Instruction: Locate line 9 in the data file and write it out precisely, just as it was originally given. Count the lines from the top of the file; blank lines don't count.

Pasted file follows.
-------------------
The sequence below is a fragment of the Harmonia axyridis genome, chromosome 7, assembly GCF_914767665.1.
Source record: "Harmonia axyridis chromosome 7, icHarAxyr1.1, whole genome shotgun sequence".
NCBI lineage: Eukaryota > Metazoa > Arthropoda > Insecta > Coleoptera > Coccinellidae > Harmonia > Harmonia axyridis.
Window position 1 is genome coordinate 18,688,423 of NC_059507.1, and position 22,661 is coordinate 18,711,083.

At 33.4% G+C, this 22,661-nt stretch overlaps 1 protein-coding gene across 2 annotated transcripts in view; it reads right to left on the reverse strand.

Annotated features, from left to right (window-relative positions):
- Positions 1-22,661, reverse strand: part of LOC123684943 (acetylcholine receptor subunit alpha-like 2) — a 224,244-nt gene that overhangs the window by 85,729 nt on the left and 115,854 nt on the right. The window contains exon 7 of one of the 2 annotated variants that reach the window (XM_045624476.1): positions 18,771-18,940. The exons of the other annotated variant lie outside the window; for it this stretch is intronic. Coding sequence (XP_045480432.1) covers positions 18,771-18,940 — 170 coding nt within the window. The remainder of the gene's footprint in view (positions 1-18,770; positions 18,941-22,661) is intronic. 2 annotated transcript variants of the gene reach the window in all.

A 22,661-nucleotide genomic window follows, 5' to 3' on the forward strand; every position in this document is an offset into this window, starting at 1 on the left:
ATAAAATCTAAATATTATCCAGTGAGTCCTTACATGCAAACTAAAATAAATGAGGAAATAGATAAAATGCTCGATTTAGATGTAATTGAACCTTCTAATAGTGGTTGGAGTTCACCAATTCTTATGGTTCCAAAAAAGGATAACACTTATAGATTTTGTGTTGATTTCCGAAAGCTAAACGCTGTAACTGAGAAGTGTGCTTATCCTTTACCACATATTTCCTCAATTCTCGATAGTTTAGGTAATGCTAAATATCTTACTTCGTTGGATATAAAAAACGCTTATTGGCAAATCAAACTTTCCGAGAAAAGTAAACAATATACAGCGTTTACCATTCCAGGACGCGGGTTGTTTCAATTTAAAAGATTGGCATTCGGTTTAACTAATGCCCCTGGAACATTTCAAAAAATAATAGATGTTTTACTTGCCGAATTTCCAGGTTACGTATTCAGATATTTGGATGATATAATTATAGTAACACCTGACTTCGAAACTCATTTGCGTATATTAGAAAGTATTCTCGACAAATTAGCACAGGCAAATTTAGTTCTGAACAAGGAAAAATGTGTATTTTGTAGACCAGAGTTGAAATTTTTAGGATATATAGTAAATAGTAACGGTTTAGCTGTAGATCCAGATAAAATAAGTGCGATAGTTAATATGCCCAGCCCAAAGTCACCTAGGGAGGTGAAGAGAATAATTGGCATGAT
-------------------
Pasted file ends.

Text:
ATAAAATCTAAATATTATCCAGTGAGTCCTTACATGCAAACTAAAATAAATGAGGAAATAGATAAAATGCTCGATTTAGATGTAATTGAACCTTCTAATAGTGGTTGGAGTTCACCAATTCTTATGGTTCCAAAAAAGGATAACACTTATAGATTTTGTGTTGATTTCCGAAAGCTAAACGCTGTAACTGAGAAGTGTGCTTATCCTTTACCACATATTTCCTCAATTCTCGATAGTTTAGGTAATGCTAAATATCTTACTTCGTTGGATATAAAAAACGCTTATTGGCAAATCAAACTTTCCGAGAAAAGTAAACAATATACAGCGTTTACCATTCCAGGACGCGGGTTGTTTCAATTTAAAAGATTGGCATTCGGTTTAACTAATGCCCCTGGAACATTTCAAAAAATAATAGATGTTTTACTTGCCGAATTTCCAGGTTACGTATTCAGATATTTGGATGATATAATTATAGTAACACCTGACTTCGAAACTCATTTGCGTATATTAGAAAGTATTCTCGACAAATTAGCACAGGCAAATTTAGTTCTGAACAAGGAAAAATGTGTATTTTGTAGACCAGAGTTGAAATTTTTAGGATATATAGTAAATAGTAACGGTTTAGCTGTAGATCCAGATAAAATAAGTGCGATAGTTAATATGCCCAGCCCAAAGTCACCTAGGGAGGTGAAGAGAATAATTGGCATGAT